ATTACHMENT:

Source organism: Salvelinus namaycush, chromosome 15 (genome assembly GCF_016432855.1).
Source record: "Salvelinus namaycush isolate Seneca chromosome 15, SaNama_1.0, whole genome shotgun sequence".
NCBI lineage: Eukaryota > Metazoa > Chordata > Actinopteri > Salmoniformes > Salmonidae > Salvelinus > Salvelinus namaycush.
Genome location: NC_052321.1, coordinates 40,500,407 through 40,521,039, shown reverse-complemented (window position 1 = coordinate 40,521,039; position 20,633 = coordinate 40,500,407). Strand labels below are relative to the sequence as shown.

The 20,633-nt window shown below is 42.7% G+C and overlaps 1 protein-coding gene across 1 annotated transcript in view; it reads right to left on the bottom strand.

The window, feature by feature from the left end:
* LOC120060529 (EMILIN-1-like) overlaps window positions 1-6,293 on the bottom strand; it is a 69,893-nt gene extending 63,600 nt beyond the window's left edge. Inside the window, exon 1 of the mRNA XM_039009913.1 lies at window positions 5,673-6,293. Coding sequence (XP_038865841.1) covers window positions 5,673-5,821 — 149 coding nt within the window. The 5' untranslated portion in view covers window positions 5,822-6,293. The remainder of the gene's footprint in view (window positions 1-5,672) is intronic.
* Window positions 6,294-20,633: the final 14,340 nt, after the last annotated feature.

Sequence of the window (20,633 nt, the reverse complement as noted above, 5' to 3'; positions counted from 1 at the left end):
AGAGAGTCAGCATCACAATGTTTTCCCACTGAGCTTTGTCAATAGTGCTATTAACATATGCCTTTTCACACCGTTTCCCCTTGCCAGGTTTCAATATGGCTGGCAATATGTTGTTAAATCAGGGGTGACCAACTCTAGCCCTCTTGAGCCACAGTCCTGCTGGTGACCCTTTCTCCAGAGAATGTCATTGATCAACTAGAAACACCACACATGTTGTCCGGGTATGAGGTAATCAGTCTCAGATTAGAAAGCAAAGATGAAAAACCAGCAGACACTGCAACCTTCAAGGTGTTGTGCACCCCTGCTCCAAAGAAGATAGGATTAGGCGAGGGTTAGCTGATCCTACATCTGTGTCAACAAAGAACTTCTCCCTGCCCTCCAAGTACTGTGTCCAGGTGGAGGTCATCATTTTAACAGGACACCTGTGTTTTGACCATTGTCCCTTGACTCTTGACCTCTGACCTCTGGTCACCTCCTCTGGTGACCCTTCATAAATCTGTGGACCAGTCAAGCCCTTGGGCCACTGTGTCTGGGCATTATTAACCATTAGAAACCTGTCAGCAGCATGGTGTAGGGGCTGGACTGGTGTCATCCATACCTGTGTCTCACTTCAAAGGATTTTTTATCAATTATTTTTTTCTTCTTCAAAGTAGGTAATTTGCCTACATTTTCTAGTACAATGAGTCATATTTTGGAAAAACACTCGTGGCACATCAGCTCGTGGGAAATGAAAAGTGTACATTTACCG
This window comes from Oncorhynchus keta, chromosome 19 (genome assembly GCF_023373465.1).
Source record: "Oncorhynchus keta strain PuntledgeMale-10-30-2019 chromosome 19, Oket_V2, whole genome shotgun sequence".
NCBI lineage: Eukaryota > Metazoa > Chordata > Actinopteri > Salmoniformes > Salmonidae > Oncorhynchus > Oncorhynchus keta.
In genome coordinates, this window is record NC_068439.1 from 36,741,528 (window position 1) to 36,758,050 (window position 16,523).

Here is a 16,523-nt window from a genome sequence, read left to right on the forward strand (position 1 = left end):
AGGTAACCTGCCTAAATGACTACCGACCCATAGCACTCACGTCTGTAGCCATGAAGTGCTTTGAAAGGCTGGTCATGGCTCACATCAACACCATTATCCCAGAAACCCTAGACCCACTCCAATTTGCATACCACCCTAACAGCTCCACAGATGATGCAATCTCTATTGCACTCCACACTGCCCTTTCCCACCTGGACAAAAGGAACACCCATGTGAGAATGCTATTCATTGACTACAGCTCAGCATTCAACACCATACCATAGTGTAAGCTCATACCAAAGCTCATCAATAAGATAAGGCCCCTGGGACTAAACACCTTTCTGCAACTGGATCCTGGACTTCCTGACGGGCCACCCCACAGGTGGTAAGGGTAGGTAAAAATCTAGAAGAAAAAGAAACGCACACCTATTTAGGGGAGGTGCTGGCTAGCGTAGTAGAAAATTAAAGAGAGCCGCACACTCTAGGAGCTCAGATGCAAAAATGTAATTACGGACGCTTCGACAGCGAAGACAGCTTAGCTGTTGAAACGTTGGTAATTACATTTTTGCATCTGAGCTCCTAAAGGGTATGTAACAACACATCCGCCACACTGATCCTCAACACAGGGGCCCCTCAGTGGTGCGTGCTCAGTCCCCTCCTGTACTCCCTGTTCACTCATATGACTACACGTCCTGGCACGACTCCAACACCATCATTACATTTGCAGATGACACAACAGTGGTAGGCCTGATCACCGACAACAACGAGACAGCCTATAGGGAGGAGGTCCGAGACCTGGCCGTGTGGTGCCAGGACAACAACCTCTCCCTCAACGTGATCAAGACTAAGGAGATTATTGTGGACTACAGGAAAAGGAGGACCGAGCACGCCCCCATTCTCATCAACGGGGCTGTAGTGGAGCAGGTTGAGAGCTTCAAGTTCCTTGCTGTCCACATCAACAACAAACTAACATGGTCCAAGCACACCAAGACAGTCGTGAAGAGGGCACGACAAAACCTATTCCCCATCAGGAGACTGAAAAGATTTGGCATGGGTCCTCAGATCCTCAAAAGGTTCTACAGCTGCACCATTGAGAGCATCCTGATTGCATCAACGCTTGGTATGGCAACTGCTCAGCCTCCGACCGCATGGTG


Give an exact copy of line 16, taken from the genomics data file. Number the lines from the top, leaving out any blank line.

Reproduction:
AGGTAACCTGCCTAAATGACTACCGACCCATAGCACTCACGTCTGTAGCCATGAAGTGCTTTGAAAGGCTGGTCATGGCTCACATCAACACCATTATCCCAGAAACCCTAGACCCACTCCAATTTGCATACCACCCTAACAGCTCCACAGATGATGCAATCTCTATTGCACTCCACACTGCCCTTTCCCACCTGGACAAAAGGAACACCCATGTGAGAATGCTATTCATTGACTACAGCTCAGCATTCAACACCATACCATAGTGTAAGCTCATACCAAAGCTCATCAATAAGATAAGGCCCCTGGGACTAAACACCTTTCTGCAACTGGATCCTGGACTTCCTGACGGGCCACCCCACAGGTGGTAAGGGTAGGTAAAAATCTAGAAGAAAAAGAAACGCACACCTATTTAGGGGAGGTGCTGGCTAGCGTAGTAGAAAATTAAAGAGAGCCGCACACTCTAGGAGCTCAGATGCAAAAATGTAATTACGGACGCTTCGACAGCGAAGACAGCTTAGCTGTTGAAACGTTGGTAATTACATTTTTGCATCTGAGCTCCTAAAGGGTATGTAACAACACATCCGCCACACTGATCCTCAACACAGGGGCCCCTCAGTGGTGCGTGCTCAGTCCCCTCCTGTACTCCCTGTTCACTCATATGACTACACGTCCTGGCACGACTCCAACACCATCATTACATTTGCAGATGACACAACAGTGGTAGGCCTGATCACCGACAACAACGAGACAGCCTATAGGGAGGAGGTCCGAGACCTGGCCGTGTGGTGCCAGGACAACAACCTCTCCCTCAACGTGATCAAGACTAAGGAGATTATTGTGGACTACAGGAAAAGGAGGACCGAGCACGCCCCCATTCTCATCAACGGGGCTGTAGTGGAGCAGGTTGAGAGCTTCAAGTTCCTTGCTGTCCACATCAACAACAAACTAACATGGTCCAAGCACACCAAGACAGTCGTGAAGAGGGCACGACAAAACCTATTCCCCATCAGGAGACTGAAAAGATTTGGCATGGGTCCTCAGATCCTCAAAAGGTTCTACAGCTGCACCATTGAGAGCATCCTGATTGCATCAACGCTTGGTATGGCAACTGCTCAGCCTCCGACCGCATGGTG